Ergonomics: Well, you don't buy a Defender for ergonomics. It may be the least ergonomic vehicle in modern history. Non-tilt steering wheel, window sills that are too high to rest an elbow on (and I'm 6'1"), atrocious center tunnel, no leg room, etc. But these are all trade offs to the *capability* of the vehicle. Windows are high so that dust and water don't come in as easily. Seats don't have much travel room because the rear may be a truck bed and not part of the interior cabin. Just 2 examples. Some ergonomics can most certainly be fixed. Instead of a bolt on A/C unit that doesn't really work anyway, have a combined heat/AC system like every other vehicle on the planet, and integrate the controls together. But keep the mechanical operation... you DON'T need a climate control computer to operate stepper motor controlled mixer doors and flappers to optimally cool the cabin. Keep it simple and cheap... cable operated mixer, simple fan speed selector, and an A/C engage button. Done.

Psychological issues: It's one simple problem with Land Rovers in the USA... price. Not very many people are going to purchase a $120,000 automobile and then potentially crunch it. I was an outlier, I bought the LR3 and had it in the dirt that weekend... Gordon's Well sand dunes the month after that, much to the enjoyment and amazement of many. If you have a vehicle that isn't going to cost an arm and a leg to repair, people are going to be willing to be adventurous. Ask any Rubicon or FJ owner. If they aren't constantly worried about banging up their blingmobile, I think most folks will actually make safer and more enjoyable decisions about spotting and obstacle crossings.

I have seen other people grumble about warranty issues after going offroad. I specifically asked the question, and actually read the fine print of the warranty before I purchased the LR3. Now, granted I am not a lawyer, but there was really nothing in there that prohibited off-road use... just protection against "abnormal use". Sure that's broad, but when I had EAS compressor issues a few months in after purchase, I brought in a mud covered, scuffed up LR3 and no one said anything about it other than "glad to see it's getting put to use". This was Land Rover Miramar in San Diego, California. I had a new compressor a few days later. Same with a failed rear locker assembly about a year after that, with even more scuffs, scrapes, and bruises. I never had an issue with warranty claims even though it was quite clear the truck had seen many miles off road.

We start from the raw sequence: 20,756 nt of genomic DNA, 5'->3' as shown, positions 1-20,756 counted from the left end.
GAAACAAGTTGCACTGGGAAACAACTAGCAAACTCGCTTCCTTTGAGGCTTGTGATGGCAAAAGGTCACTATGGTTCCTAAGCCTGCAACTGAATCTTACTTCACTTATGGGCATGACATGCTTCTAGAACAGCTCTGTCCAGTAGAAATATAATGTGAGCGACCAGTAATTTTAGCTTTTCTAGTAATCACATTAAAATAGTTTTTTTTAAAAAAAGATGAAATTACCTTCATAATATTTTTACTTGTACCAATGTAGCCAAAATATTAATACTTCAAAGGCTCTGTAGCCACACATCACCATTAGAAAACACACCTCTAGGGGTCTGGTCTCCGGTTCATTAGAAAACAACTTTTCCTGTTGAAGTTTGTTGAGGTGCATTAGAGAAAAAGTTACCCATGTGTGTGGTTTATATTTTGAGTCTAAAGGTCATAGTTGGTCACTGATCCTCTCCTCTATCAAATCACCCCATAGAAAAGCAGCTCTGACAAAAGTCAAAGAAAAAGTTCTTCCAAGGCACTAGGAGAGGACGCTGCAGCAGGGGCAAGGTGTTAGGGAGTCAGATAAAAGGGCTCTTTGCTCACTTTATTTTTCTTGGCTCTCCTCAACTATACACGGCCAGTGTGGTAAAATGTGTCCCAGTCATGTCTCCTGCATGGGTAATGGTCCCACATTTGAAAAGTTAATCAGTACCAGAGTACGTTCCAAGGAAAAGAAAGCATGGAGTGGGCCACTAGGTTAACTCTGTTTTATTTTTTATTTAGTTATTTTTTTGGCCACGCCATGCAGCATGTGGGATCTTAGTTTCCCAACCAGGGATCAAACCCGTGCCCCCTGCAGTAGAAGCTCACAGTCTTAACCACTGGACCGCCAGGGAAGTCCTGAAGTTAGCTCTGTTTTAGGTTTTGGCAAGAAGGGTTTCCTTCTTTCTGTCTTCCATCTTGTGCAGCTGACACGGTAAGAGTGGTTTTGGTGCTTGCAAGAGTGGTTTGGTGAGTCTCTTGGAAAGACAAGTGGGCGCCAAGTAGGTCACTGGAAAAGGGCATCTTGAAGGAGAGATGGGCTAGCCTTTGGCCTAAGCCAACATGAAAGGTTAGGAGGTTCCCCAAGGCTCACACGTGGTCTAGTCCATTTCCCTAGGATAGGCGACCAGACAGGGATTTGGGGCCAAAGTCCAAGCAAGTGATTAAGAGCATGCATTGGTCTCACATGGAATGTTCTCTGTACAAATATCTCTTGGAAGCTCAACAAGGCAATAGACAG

In the end... if nothing else gets through to JLR... KEEP THE DEFENDER SIMPLE. I can dismantle my entire vehicle to the smallest parts with the simplest tools anywhere on the planet. I think most people understand that regulatory restrictions require some "modern conveniences" like engine computers, ABS, Traction Control, TPMS, etc. But at NO TIME should a failure of any of these systems strand you. Speed limit the vehicle, have a constant warning chime and light, fine... but do NOT leave me in the middle of nowhere simply because a line of software code has decided I need to see a dealer. This presents a large psychological barrier to really using the vehicle.

If the thought is to take the RR Evoque and put a "defenderesque" body on it, it will be an abomination that will only appeal to the same douchebags that buy AMG G-Wagens. Meanwhile Fiat will keep cranking out Rubicons and eat what little bit of the market the Defender still has, and the Land Rover marque's reputation as a rough and tumble partner in exploration and adenture will finally be totally destroyed.
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  #47  
Old June 25th, 2015, 01:58 AM
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Definition of "human machine interface"; hands on steering wheel at 3 & 6 o'clock. Occasionally removing one hand to grab shifter and change gears while simultaneously pushing clutch with left foot.
The vehicle and I are one. Fully interfaced.
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  #48  
Old June 25th, 2015, 06:47 AM
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Quote:
Originally Posted by LuisC View Post
Definition of "human machine interface"; hands on steering wheel at 3 & 6 o'clock. Occasionally removing one hand to grab shifter and change gears while simultaneously pushing clutch with left foot.
The vehicle and I are one. Fully interfaced.
i call it driving..
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  #49  
Old June 25th, 2015, 09:33 AM
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This is silly. JLR is in the business of making stylish cars that sell, not capable ones. The Defender is not the future of JLR, the Evoque, range rover sport, freelander/discovery sport... and then the luxury land yachts like the Range Rover autobiography.

The whole off road/exploration thing is just heritage and history. JLR's current upscale client doesn't really care about off pavement performance, and JLR knows this. This client cares about toys and the latest gadgets, like smart phone controlled cars and invisible hoods.